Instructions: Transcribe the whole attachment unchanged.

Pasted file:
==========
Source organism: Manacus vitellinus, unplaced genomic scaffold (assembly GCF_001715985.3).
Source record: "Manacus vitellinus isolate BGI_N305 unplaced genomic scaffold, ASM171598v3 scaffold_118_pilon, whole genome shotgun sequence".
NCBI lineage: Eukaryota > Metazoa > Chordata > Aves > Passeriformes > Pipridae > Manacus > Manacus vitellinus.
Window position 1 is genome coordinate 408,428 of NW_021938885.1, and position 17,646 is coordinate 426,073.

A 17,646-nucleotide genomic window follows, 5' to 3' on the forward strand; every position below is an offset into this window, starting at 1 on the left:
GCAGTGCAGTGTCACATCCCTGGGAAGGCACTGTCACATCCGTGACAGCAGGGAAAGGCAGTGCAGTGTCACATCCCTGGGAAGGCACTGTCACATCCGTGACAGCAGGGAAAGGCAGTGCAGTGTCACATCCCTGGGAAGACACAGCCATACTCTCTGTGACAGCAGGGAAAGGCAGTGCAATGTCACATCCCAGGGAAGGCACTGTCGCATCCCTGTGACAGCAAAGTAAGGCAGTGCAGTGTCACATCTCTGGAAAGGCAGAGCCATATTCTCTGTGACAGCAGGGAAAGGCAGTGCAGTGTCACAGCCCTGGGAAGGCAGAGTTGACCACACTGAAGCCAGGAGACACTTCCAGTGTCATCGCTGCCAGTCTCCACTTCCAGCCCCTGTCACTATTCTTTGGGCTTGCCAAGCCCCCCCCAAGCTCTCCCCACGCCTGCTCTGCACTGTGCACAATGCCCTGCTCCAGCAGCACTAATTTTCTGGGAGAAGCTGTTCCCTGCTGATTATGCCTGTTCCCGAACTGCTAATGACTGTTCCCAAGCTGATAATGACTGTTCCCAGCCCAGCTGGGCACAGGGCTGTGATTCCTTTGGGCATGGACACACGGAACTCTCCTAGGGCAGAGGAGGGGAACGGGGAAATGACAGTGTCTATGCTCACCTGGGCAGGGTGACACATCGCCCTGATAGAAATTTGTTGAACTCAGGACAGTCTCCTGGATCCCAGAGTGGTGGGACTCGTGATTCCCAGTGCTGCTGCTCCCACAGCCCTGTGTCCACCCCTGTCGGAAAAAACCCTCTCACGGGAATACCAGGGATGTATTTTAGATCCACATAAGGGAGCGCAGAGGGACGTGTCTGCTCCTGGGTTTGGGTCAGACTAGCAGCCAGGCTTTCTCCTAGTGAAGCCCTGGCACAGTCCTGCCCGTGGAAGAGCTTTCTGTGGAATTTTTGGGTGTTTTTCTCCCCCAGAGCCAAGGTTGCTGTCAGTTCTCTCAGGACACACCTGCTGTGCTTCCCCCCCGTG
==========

Source organism: Manacus vitellinus, unplaced genomic scaffold (assembly GCF_001715985.3).
Source record: "Manacus vitellinus isolate BGI_N305 unplaced genomic scaffold, ASM171598v3 scaffold_118_pilon, whole genome shotgun sequence".
NCBI lineage: Eukaryota > Metazoa > Chordata > Aves > Passeriformes > Pipridae > Manacus > Manacus vitellinus.
Window position 1 is genome coordinate 408,428 of NW_021938885.1, and position 17,646 is coordinate 426,073.

A 17,646-nucleotide genomic window follows, 5' to 3' on the forward strand; every position below is an offset into this window, starting at 1 on the left:
GCAGTGCAGTGTCACATCCCTGGGAAGGCACTGTCACATCCGTGACAGCAGGGAAAGGCAGTGCAGTGTCACATCCCTGGGAAGGCACTGTCACATCCGTGACAGCAGGGAAAGGCAGTGCAGTGTCACATCCCTGGGAAGACACAGCCATACTCTCTGTGACAGCAGGGAAAGGCAGTGCAATGTCACATCCCAGGGAAGGCACTGTCGCATCCCTGTGACAGCAAAGTAAGGCAGTGCAGTGTCACATCTCTGGAAAGGCAGAGCCATATTCTCTGTGACAGCAGGGAAAGGCAGTGCAGTGTCACAGCCCTGGGAAGGCAGAGTTGACCACACTGAAGCCAGGAGACACTTCCAGTGTCATCGCTGCCAGTCTCCACTTCCAGCCCCTGTCACTATTCTTTGGGCTTGCCAAGCCCCCCCCAAGCTCTCCCCACGCCTGCTCTGCACTGTGCACAATGCCCTGCTCCAGCAGCACTAATTTTCTGGGAGAAGCTGTTCCCTGCTGATTATGCCTGTTCCCGAACTGCTAATGACTGTTCCCAAGCTGATAATGACTGTTCCCAGCCCAGCTGGGCACAGGGCTGTGATTCCTTTGGGCATGGACACACGGAACTCTCCTAGGGCAGAGGAGGGGAACGGGGAAATGACAGTGTCTATGCTCACCTGGGCAGGGTGACACATCGCCCTGATAGAAATTTGTTGAACTCAGGACAGTCTCCTGGATCCCAGAGTGGTGGGACTCGTGATTCCCAGTGCTGCTGCTCCCACAGCCCTGTGTCCACCCCTGTCGGAAAAAACCCTCTCACGGGAATACCAGGGATGTATTTTAGATCCACATAAGGGAGCGCAGAGGGACGTGTCTGCTCCTGGGTTTGGGTCAGACTAGCAGCCAGGCTTTCTCCTAGTGAAGCCCTGGCACAGTCCTGCCCGTGGAAGAGCTTTCTGTGGAATTTTTGGGTGTTTTTCTCCCCCAGAGCCAAGGTTGCTGTCAGTTCTCTCAGGACACACCTGCTGTGCTTCCCCCCCGTG